"The social evil of drug addiction has been eliminated in the USSR as a result of the fundamental economic and social reforms of 1917 and the continuing rise in the well-being of the workers." But in 1957 the Russian Health Ministry issued new regulations,44 providing in part as follows: "All medical and pharmaceutical establishments in the USSR shall report all drug addicts, when they first come to them for assistance, to the psychoneurological establishments (or dispensaries) in the patient's place of residence so that he may be registered and given the necessary treatment.

"All medical establishments and doctors shall avoid prescribing narcotic drugs for a patient, particularly over a long period except in cases of absolute necessity, bearing in mind that it is carelessness on the part of doctors which is almost the sole cause of drug addiction in the USSR.

"The vicious practice of giving drug addicts prescriptions enabling them to obtain drugs shall be prohibited." Japan enacted a severe Narcotic Control Law in 1953 45 with graduated penalties of 5, 7 and 1-10 years for repeated offenses, including unauthorized possession. The law provides: "No narcotic practitioner shall apply narcotics or supply same for application or prescribe narcotics for any purposes other than medical treatment.

"Despite the provisions in the preceding paragraph, no narcotic practitioners shall apply narcotics or supply same to other persons for application or prescribe narcotics for the purpose of easing the toxic symptoms of narcotic addicts or curing the toxication."

The Republic of China has experimented with total repression in its Order of 3 June, 1955,48 involving the national emergency powers of the government "to thwart the policy of the communist regime of spreading the evils of narcotics." The Order required all addicts to present themselves to a court or police agency within one month, and to undertake to cure themselves (at their own expense, if medication or institutional care was required) within six months. Any addict succeeding in this undertaking "shall be exempt from punishment." For others, the punishment for being a drug user is 3-7 years' imprisonment (1-3 years for marihuana users), the same penalty is increased by two-thirds for a relapse, and for a third offense, the penalty is death. For the sale, transportation, manufacture or cultivation of poppies or opiates, the penalty is death (life imprisonment or death, at the court's discretion, if the offense involves marihuana). Other penalties include trafficking in poppy seeds, 7 years to life; dealing in the paraphernalia of addiction, 1 to 7 years; possession of drugs with intent to sell, to years to life; and possession of poppy seeds, not less than 5 years.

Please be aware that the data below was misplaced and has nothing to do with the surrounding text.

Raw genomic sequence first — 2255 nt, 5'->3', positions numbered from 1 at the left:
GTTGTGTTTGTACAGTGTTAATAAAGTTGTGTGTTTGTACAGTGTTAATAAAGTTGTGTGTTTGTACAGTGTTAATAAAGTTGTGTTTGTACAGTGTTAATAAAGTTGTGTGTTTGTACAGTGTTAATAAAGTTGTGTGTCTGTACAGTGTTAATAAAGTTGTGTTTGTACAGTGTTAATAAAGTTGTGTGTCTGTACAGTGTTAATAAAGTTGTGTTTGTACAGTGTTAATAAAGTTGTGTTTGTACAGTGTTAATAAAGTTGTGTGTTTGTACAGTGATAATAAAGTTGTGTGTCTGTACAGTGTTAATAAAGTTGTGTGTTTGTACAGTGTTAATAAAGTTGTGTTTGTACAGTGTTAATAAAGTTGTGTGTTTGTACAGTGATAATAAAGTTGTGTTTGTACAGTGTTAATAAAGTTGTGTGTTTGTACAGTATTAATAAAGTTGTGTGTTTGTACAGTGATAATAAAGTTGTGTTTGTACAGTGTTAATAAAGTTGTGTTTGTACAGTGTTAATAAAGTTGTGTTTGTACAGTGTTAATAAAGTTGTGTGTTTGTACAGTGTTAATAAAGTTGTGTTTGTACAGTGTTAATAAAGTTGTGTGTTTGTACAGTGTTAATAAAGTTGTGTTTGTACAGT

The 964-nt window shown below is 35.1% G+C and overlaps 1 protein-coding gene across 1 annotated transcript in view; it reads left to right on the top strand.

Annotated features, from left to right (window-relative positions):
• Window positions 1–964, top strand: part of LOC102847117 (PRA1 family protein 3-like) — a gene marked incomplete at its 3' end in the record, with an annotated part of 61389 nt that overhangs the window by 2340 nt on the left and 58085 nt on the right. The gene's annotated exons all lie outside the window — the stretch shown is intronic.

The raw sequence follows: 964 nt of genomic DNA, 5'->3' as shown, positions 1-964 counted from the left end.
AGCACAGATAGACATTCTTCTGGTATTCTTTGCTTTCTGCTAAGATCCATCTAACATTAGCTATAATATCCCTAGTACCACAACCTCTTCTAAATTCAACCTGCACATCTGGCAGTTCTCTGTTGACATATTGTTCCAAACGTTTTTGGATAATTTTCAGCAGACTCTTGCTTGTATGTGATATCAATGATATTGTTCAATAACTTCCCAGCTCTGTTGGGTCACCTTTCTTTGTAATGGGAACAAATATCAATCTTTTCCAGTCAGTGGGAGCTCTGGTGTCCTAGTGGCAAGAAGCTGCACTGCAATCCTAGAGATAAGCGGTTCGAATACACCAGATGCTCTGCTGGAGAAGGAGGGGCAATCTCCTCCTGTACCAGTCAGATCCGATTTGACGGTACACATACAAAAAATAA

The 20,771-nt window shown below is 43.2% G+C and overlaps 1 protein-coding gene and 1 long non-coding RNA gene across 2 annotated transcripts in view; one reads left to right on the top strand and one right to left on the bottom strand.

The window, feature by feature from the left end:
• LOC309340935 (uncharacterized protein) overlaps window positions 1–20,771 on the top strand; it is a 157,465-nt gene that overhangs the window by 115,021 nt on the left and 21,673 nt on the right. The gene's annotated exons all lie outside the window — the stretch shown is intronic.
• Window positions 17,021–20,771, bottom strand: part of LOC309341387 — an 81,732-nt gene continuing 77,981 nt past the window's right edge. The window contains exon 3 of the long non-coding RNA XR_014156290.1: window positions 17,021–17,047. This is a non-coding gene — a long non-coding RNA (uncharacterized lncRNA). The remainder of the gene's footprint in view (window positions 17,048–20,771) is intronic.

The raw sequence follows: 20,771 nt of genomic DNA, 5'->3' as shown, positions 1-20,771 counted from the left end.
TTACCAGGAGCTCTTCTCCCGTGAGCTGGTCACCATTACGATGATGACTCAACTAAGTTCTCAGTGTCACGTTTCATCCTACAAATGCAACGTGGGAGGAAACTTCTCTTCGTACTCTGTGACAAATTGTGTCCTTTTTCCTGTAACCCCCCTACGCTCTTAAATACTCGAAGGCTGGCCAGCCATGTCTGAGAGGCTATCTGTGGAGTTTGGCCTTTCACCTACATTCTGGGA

Anyone maintaining a place for the use of narcotic substances, for gain, is punishable by death or life imprisonment, and any government official or member of the armed forces committing any offense, or shielding a perpetrator of an offense, suffers the death penalty. The Regulations direct, "The suppression of narcotic drugs shall be completed within one year from the date of the promulgation of these Rules," call for the establishment of "a network of detection and intelligence services... by coordinating the work of all investigating agencies," and set up an elaborate system of rewards for informers and penalties for neglectful local officials.


1. 38 Stat. 1912, T. S. NO 612.

2. 26 Stat. 620, 1890.

3. L. N. T. S. No. 1845.

4. U. N., First Opium Conference Agreement, 1947 (PP. 5-14).

5. 48 Stat.1543, T. S. No. 863.

6. U. N., Conference on the Suppression of Opium Smoking, PP. 3-15).

7. U. N. Conference on the Suppression of the Illicit Traffic in Dangerous Drugs, 1947.

8. 61 Stat. 2280, T. I. A. S. N0. 1671.

9. 62 Stat. 1796, T. I. A. S. No. 1859.

10. U. N. Pub. S. No. 1953-xi.6.

11. See, e.g., S. Rep. No. 1440, 84th Cong., 2nd Sess., 1956 (pp. 2-4), and the documentation offered on behalf of the United States to the United Nations Commission on Narcotic Drugs in May, 1955 (reproduced in Hearings on "Illicit Narcotics Traffic," Sen. Judiciary Committee, Subcommittee on Improvements in the Federal Criminal Code, June 2, 3 & 8, 1955 Exhibit 9, pp 275-79).

12. See e.g., Anslinger & Tompkins, The Traffic in Narcotics, New York, 1955 (P. 290); Hearings, Sen. Judiciary Committee (see #11), Part 5. Sept. 20, 1955 (P. 1437).

13. Reproduced in Hearings on "Traffic in, and Control of, Narcotics, Barbiturates, and Amphetamines," House Ways and Means Committee, Nov. 7. 1955 (PP. 470-71).

14. The reference is to Dr. Alfred R. Lindesmith. See, e.g., Lindesmith, Opiate Addiction, Evanston, Ill., 1947; and "The British System of Narcotics Control," Law and Contemporary Problems, Vol. 22, No. 1, Winter, 1957 (pp 138-154)

15. It is also conceded that some difficulties are being encountered with marihuana (which is not an addicting substance) in metropolitan areas and mostly among West Indian immigrants, and that there is still some opium-smoking among Chinese in the London and Liverpool dock areas.